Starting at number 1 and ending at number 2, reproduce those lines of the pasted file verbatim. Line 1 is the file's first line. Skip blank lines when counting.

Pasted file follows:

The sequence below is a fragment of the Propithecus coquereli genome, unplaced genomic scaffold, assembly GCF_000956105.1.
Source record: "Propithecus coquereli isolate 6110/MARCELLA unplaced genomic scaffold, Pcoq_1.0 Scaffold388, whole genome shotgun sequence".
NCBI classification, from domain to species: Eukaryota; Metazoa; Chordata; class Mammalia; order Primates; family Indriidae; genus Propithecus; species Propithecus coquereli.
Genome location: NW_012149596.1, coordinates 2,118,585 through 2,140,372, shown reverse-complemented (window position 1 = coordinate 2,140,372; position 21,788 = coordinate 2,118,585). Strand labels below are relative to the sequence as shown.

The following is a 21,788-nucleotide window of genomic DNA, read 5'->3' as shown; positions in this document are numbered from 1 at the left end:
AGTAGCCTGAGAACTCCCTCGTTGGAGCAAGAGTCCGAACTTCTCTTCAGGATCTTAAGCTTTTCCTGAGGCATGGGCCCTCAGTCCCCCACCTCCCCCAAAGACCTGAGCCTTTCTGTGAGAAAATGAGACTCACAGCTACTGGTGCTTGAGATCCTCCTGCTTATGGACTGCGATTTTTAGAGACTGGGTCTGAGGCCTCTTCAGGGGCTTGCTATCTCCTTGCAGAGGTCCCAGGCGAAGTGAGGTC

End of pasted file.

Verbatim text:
The sequence below is a fragment of the Propithecus coquereli genome, unplaced genomic scaffold, assembly GCF_000956105.1.
Source record: "Propithecus coquereli isolate 6110/MARCELLA unplaced genomic scaffold, Pcoq_1.0 Scaffold388, whole genome shotgun sequence".